Cloud Atlas

Cloud Atlas

Author: D.[avid] Mitchell

Bionote: Born in Southport, Lancashire, England, David Mitchell attended the University of Kent, from which he received a B.A. in English and American Literature and an M.A. in Comparative Literature. In 1994 he moved to Japan, where he taught English as a second language. Among his novels are Ghostwritten (1999), Number9dream (2001), Cloud Atlas (2004), Black Swan Green (2006), The Thousand Autumns of Jacob de Zoet (2010), The Bone Clocks (2014) and Slade House (2015). While Black Swan Green and The Thousand Autumns of Jacob de Zoet are relatively linear narratives, all of the other novels experiment with narrative structures, thus adopting a postmodern character.

Date: 2004.

Place: London

Publisher: Hodder & Stoughton.

ISBN: 978-0-340-82278-4.

Number of Pages: 529.

Reference: Mitchell, D.. (2004). Cloud Atlas. Great Britain: Hodder & Stoughton.

Genre: Neo-Victorian Novel.

Screen Adaptations: Cloud Atlas, directed by Tom Tykwer, Lana Wachowski and Lilly Wachowski in 2012. With Tom Hanks, Halle Berry, Hugh Grant and Hugo Weaving.

A relatively faithful adaptation of the novel on which it is based, Cloud Atlas depicts six different stories which are related to one another, despite each of them being set in disparate time frames and geographical contexts. Additionally, the movie incorporates the idea of reincarnation, which means that the same actors appear in all the different six stories in which the movie is divided, playing various parts. For example, while in “The Pacific Journal of Adam Ewing”, Jim Sturgess plays the part of Adam Ewing, in “Sloosha’s Crossin’ an’ Ev’rythin’ After” he plays the part of Adam, Zachry’s brother-in-law.

Portuguese Translations: Mitchell, D..(2007). Atlas das Nuvens (A. Ramos e H. Ramos, trad.). Lisboa: D. Quixote.


Cloud Atlas combines six interconnected stories which take place in different timeframes and geographical contexts. The novel begins with “The Pacific Journal of Adam Ewing”, which can be described as the account of a nineteenth-century north American notary who is returning to California after visiting Australia, via the Chantham Islands. There, Ewing is confronted with the genocide of the indigenous Moriori people, as well as with evolutionary theories regarding the supposed superiority of Europeans. Ewing’s journal is found by Robert Frobisher, the protagonist of the next story, entitled “Letters from Zedelghem”, who attempts to find work as an amanuensis to a composer living in Belgium in 1931, while at the same time dealing with his pennilessness and bisexuality. The letters written by Frobisher to his friend and lover, Rufus Sixsmith, are subsequently discovered by Luisa Rey, a journalist and the main character of “Half-Lives: The First Luisa Rey Mystery”. Set in Buenas Yerbas, California, in 1975, the following section of the novel focuses on Rey as she tries to expose corruption in a nuclear power plant and the mysterious circumstances in which Sixsmith, by then a Nobel Prize winning scientist, died. In “The Ghostly Ordeal of Timothy Cavendish”, Cavendish, who is a vanity press publisher who has just received a novel written by Rey, tells the story of how he became trapped in a nursing home in the north of England. The screen adaptation of Cavendish’s story is being watched by the protagonist of the next part of the novel, Sonmi-451, a genetically-engineered fabricant (or clone) server at a futuristic fast-food restaurant living in Nea So Copros, formerly known as Korea – where Rey’s father worked as a journalist during the Korean War. In “An Orison of Sonmi-451”, Sonmi-451 is awaiting her execution, after having rebelled against the society that created and enslaved her, as well as her kind. Finally, in “Sloosha’s Crossin’ an’ Ev’rythin’ After”, the reader finds Zachry, a tribesman living in a post-apocalyptic Hawaii after most of humanity has died during “the Fall”, an event which seems to be the result of a nuclear disaster. After reaching the final story, the novel regresses in time symmetrically, until it comes full circle, ending where it started. The novel won the British Book Awards Literary Fiction award and it was short-listed for the Booker Prize, among other awards. Additionally, it has been connected to postmodernism, neo-Victorianism, postcolonialism and trauma studies.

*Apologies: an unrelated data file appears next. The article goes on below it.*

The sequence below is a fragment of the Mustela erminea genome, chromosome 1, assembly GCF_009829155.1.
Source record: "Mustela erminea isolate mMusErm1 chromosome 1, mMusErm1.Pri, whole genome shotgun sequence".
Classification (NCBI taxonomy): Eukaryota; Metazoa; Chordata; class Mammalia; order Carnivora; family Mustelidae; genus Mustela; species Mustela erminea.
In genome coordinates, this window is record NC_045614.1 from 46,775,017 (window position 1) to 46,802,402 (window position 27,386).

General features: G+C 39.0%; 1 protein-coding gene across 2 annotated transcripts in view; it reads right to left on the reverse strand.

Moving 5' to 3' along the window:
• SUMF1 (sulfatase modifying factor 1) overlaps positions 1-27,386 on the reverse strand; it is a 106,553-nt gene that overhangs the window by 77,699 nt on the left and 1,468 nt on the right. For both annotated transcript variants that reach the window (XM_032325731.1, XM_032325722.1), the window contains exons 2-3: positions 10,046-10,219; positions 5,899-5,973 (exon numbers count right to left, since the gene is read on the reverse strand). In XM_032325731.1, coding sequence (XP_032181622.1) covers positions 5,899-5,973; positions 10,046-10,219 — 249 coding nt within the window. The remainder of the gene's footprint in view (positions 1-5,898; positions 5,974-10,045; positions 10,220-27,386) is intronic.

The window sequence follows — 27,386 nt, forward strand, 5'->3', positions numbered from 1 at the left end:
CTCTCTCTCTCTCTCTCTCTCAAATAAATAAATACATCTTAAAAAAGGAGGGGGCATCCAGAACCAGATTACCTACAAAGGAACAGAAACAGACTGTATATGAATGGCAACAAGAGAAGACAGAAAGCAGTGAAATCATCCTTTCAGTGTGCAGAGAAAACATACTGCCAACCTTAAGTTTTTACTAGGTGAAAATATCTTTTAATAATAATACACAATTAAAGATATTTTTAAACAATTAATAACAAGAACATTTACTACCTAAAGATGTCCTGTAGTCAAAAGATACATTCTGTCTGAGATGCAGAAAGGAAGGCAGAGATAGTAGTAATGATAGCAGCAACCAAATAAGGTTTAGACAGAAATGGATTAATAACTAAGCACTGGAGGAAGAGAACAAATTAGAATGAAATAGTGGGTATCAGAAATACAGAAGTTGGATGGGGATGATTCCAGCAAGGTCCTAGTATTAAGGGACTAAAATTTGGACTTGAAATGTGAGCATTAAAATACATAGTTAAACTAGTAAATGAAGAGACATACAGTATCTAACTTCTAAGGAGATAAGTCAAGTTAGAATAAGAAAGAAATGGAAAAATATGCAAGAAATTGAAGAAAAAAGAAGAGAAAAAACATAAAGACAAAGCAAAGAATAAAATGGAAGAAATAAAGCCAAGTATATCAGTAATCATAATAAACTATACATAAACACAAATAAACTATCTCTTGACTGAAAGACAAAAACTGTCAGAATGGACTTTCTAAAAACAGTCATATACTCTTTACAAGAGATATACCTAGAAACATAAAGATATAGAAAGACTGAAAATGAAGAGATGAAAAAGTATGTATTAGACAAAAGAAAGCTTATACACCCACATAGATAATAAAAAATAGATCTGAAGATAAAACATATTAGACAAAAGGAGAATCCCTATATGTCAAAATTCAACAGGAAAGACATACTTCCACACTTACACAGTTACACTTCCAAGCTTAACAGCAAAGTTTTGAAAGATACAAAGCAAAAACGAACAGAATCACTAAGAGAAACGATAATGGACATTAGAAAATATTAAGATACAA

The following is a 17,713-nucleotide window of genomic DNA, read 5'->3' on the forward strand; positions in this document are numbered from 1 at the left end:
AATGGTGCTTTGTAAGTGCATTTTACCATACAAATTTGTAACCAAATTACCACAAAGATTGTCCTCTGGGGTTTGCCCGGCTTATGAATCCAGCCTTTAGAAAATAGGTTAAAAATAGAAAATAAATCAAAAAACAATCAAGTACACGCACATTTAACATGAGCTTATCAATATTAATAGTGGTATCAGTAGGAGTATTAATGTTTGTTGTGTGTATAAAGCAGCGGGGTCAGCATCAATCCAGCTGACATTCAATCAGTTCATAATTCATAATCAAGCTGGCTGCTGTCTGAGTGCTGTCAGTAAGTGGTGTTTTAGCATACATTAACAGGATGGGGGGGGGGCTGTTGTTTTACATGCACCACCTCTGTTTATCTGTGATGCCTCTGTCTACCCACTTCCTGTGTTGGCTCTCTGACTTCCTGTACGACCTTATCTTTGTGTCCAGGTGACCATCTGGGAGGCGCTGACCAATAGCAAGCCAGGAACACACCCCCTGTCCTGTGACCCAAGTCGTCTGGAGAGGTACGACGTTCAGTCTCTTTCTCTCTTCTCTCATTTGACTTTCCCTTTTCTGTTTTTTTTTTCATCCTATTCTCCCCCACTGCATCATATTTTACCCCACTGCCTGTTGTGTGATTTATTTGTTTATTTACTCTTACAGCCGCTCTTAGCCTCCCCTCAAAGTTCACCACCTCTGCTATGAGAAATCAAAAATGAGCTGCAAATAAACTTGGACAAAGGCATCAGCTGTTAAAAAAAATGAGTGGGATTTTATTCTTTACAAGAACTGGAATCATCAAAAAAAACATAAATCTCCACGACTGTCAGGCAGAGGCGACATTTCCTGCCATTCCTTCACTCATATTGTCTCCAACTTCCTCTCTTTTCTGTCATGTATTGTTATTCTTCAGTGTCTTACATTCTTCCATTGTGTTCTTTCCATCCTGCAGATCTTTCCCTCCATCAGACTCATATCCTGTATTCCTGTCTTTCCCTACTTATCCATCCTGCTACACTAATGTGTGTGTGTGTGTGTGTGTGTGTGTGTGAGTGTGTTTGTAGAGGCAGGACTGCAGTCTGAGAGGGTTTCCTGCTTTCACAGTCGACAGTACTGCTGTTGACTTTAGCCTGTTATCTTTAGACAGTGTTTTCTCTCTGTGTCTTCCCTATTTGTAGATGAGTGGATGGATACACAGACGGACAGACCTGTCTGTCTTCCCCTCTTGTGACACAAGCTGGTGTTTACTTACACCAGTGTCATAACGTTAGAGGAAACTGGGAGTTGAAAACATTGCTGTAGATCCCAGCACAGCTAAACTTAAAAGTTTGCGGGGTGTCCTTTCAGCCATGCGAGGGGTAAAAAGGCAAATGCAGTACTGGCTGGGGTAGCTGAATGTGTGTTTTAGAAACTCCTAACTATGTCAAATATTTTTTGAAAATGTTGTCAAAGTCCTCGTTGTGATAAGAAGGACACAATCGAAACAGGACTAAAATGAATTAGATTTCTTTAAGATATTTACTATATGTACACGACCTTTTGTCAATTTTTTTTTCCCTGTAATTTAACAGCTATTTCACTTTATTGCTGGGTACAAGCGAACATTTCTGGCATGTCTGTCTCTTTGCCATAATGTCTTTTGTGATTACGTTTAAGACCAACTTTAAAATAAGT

Keywords: Victorian Era; The Moriori People; Evolutionism; Cyberpunk; Dystopia.

BFS21 Team